The time I had a wake-up call flying into a volcano crater in Hawaii

THIS ISLAND LIFE | N? Pali Coast, Kauai - Hawaii

I was flying into an extinct volcano crater in an open-door helicopter on the Hawaiian island of Kauai when I realised something was wrong. We descended into the crater like a scene out of Jurassic Park – the crisp coastal air was blowing through the cabin, and we were surrounded by lush rainforest canopies in a gorge that had views of the incredible N? Pali coast, but instead of wide-eyed amazement, I fell asleep. Twice. I was only two days into a 10-day shoot across Hawaii and already I was in trouble.

A few months earlier I’d started what I thought was my dream job, but two and a half months into the role, I’d clocked up a ridiculous 53 days in overtime across four different countries. On top of that, I was still running my site THIS ISLAND LIFE in what non-existent time I had. I was exhausted, stressed and completely overwhelmed. I had no capacity to think creatively, no time or energy to exercise, and was ignoring my body’s crucial warning signs.

A few days after the helicopter microsleeps, I woke up in severe pain. I was on the island of Oahu and still had another week of work to complete before flying back to Australia. I doped myself up on painkillers and finished the trip, but the seriousness kicked in when I got back home to Sydney. Within a few days I was having surgery for something pretty serious – it was a massive wake-up call for someone who was otherwise young and healthy.

It took four months and another surgery to fully recover, but I got away relativity unscathed. I was lucky, really lucky. I found a new job and I’ve now redesigned my life for a healthier and more balanced future.

If you’ve had your own wake-up call or just want to avoid one, here are eight simple ways to slow down and put your health first:

  1. Get eight hours sleep

Eight hours sleep each night is the minimum time your body needs to repair while you sleep.

TIP: Once a week, have an alarm free day where you let your body sleep for as long as it needs to, where you wake up naturally.

  1. Meditate every day

Even if it’s for just 20 minutes, get in the habit of truly relaxing your body and mind.

TIP: A guided meditation recording is a great way to start – find one you like and download it to your phone so you can do it anywhere.

  1. Cap your screen time

If you work all day in front of a computer it’s important to give your mind and body a rest from staring at a screen – even if it is full of awesomeness.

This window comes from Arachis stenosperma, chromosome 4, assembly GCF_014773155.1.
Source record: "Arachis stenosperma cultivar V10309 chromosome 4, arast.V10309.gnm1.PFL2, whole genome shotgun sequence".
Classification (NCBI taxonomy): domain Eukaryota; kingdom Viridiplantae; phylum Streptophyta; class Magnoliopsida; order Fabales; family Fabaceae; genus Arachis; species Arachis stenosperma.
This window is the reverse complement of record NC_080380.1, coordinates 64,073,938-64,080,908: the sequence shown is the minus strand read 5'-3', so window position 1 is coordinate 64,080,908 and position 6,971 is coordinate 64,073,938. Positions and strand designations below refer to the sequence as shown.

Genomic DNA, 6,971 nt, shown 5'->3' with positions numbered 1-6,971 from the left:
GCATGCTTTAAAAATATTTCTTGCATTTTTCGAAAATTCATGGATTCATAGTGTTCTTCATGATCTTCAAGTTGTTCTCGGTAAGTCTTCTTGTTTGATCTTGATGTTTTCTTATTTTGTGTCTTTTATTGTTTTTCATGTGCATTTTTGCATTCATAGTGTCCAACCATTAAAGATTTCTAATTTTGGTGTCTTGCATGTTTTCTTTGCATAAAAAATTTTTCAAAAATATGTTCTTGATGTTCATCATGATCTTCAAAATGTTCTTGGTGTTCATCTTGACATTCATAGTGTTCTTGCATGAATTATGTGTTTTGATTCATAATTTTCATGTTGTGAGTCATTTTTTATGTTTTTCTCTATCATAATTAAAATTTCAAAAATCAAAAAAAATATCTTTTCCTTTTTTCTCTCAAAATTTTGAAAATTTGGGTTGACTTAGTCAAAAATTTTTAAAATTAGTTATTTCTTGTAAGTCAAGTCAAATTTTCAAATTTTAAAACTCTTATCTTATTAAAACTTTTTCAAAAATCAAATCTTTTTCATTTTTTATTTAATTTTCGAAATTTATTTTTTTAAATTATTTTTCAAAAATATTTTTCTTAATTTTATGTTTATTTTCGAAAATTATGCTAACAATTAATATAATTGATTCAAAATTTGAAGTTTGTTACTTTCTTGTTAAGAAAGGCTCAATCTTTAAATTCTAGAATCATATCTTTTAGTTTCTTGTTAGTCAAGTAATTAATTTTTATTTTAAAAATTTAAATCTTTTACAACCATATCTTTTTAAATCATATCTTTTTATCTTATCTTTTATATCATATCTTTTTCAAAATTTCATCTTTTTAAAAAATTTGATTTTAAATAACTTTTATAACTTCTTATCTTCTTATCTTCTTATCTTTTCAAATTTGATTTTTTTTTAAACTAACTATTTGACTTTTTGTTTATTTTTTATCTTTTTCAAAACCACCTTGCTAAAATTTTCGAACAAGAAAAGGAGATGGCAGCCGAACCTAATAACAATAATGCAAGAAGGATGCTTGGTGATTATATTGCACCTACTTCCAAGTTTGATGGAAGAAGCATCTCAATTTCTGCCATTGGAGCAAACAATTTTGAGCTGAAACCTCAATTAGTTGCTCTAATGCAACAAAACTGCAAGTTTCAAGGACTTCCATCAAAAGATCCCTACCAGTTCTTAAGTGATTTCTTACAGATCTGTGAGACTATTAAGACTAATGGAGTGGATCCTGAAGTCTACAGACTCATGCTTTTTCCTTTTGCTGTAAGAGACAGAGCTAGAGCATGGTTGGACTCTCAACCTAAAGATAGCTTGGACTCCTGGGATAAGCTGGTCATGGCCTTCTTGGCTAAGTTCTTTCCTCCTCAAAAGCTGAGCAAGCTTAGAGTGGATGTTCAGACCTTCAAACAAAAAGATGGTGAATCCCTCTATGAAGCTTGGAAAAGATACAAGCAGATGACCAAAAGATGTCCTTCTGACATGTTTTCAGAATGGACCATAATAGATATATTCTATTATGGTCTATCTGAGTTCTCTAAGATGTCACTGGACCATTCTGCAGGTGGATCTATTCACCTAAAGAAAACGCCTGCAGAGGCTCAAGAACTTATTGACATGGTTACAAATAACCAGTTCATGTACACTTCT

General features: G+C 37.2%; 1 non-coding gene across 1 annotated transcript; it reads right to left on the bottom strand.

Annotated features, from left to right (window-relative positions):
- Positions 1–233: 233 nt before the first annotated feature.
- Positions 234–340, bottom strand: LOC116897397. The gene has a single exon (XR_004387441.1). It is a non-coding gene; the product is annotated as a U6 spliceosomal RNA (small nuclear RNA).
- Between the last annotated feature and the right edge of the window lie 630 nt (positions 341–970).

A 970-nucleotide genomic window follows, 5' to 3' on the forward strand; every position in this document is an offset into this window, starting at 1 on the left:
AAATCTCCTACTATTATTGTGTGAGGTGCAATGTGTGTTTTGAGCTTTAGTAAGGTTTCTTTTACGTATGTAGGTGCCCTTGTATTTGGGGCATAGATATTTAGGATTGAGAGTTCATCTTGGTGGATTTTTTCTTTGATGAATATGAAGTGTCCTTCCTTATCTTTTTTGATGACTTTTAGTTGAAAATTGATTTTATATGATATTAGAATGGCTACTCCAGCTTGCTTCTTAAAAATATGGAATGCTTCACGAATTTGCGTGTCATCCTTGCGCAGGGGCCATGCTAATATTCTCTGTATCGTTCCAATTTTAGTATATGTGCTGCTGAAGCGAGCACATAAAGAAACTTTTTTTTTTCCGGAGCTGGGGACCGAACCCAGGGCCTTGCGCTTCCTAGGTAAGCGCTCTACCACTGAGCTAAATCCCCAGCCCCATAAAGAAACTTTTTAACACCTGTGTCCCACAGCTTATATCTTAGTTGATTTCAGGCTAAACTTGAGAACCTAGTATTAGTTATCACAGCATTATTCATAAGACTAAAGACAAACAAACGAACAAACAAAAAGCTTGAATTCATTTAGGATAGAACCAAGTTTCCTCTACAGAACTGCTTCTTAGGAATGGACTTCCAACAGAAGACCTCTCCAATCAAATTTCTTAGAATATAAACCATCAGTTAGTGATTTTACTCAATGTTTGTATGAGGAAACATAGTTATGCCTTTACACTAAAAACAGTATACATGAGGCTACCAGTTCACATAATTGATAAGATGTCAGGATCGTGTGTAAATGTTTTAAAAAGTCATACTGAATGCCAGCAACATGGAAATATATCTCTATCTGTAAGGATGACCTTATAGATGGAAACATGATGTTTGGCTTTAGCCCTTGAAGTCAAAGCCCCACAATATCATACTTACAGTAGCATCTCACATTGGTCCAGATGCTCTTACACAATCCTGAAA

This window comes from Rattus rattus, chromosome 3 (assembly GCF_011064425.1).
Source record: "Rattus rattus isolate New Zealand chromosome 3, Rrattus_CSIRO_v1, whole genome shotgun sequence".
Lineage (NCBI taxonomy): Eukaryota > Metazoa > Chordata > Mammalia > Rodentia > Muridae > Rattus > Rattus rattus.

TIP: If you usually jump online as soon as you get home, make plans with friends after work and break the habit.

  1. Have a digital detox

Once a week take a self-imposed media blackout. Ban your phone, tablet and computer and be free from social media, phone calls and texts.

TIP: Utilise your phone functions and only accept calls from people who know you’re on a blackout and would only contact you in an emergency.

  1. Exercise to feel good

Don’t focus on superficial goals – instead focus on making your body as happy and healthy as possible through physical activity you enjoy.

TIP: Stay away from gyms where people stare themselves and each other out in the mirrors.

  1. Listen to your body

If you’re tired, sleep; if you have a headache, take a break; and if you don’t feel like doing your regular cardio session at the gym, don’t.

TIP: Give yourself permission to rest and take it easy – routines are made to be broken.

  1. Ground yourself – literally

Slipping off your shoes and connecting with nature is a really great way to ground yourself and boost your body’s vitality.

TIP: Tie it in with your daily meditation routine and find a place outside where you can relax your mind. 

  1. Laugh as much as possible

Laughter is a proven form of stress release and can even strengthen your immune system, relieve pain and improve your mood.

TIP: If you’re friends and family aren’t cracking you up on a regular basis, watch more funny movies.


PS. I still work as a copywriter at an advertising agency in Sydney, but I now only do that four days a week – giving me more time to grow my passion THIS ISLAND LIFE and focus on my health.

PPS. I wrote this post in December last year when I got the all clear after my second surgery, but wasn’t sure whether to post this story. While I share my summer travel adventures and fashion finds throughout THIS ISLAND LIFE, I’ve never really shared much about myself personally. I hope that this post offers a little behind-the-scenes insight into my world, but most of all I hope it gets you thinking about your own work/life balance, so you won’t ever find yourself sleeping through life’s adventures.


1 Comment

  • Thanks for sharing Laura, glad you have recovered well. B

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